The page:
But financial services organisations must maintain reputations and ensure customer trust. Firms are keen to demonstrate that they are protecting customer assets, providing an ultra-reliable service and working with trustworthy partners. So, what can they do to better protect their supplier ecosystem?

At the very least, they need to ensure basic controls are implemented around their suppliers’ IT infrastructure.  For example, they must ensure suppliers maintain a secure infrastructure with a minimum of Cyber Essentials or the equivalent US CIS certification controls. Cyber Essentials defines a set of controls which, when implemented, provide organisations with basic protection from the most prevalent forms of threats, focusing on threats which require low levels of attacker skill, and which are widely available online.

Likewise, they need to ensure good information management controls are in place and this begins with accurate information/data classification. After all, how can you apply appropriate controls to your information unless you know what it is and where it is?

How ISO27001 helps organisations put in place a data classification process

The international standard on information security, ISO27001, describes the basic ingredients for data classification to ensure the data receives the appropriate level of protection in accordance with its importance to the organisation. It comprises three basic elements:

  • Classification of data – in terms of legal requirements, value, criticality and sensitivity to unauthorised disclosure or modification.
  • Labelling of data – an appropriate set of procedures for information labelling should be developed and implemented in accordance with the organisation’s information classification scheme.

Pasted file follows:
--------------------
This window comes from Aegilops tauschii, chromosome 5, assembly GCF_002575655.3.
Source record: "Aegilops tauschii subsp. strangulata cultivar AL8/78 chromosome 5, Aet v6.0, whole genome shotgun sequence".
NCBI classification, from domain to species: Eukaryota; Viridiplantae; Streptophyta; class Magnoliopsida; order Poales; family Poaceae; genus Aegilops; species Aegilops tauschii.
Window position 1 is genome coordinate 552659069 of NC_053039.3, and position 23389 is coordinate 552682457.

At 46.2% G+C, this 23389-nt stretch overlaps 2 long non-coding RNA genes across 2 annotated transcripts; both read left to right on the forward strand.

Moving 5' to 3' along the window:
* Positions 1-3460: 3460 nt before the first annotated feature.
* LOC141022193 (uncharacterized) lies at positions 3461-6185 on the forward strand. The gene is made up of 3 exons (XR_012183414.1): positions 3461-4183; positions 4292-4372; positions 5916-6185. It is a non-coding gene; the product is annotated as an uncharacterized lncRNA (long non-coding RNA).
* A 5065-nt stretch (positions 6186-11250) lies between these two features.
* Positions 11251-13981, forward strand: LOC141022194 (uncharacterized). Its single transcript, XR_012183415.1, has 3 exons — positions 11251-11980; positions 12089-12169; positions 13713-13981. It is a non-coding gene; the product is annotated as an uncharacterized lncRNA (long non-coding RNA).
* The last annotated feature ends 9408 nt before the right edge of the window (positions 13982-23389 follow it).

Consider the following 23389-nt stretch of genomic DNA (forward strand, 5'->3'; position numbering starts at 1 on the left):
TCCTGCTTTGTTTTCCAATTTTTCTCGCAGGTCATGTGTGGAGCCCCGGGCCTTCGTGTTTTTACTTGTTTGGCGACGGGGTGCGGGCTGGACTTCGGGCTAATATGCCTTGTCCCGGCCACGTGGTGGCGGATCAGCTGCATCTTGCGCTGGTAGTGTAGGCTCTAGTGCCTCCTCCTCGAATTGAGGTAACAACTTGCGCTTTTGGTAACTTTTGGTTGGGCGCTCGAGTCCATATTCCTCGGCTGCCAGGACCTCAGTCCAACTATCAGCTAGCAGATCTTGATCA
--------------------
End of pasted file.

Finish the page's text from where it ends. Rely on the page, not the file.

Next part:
• Handling of assets – procedures for the handling of assets developed and implemented in accordance with the organisation’s information classification scheme.

Adoption of this methodology will help financial services organisations and their supply chain take a more data-centric information security approach. However, there are essentially four key stages for implementing a data risk assurance supply chain approach and these are:

 1. Approval – in organisations with complex supply chains senior management, vendor management, procurement and information security will all need to support a robust risk-based information management approach. Details of previous incidents and their impact alongside the business benefits will be essential to gain stakeholder buy in.

 2. Preparation – Organisations should start with Tier 1 suppliers and initially identify the contracts with the highest business impact/risk. They should identify and record information repositories and the data that they contain together with the responsible business owners. Define a business taxonomy based on information categories of that data and include supply chain factors such as what information categories are shared.

For example, they need to understand the business impact of compromise against each of the information categories. Have any suppliers suffered security incidents? What assurance mechanisms are in place? Once all this information is collated the organisation can create a data classification policy and define a set of controls for each data category.

 3. Discovery – Select each data category and identify the associated contracts. Then prioritise the data category based on the risk assessment and verify that the data security controls and arrangements for each data category and contract meet the overall requirements. Once complete, hand over the contract for inclusion in the vendor management cycle.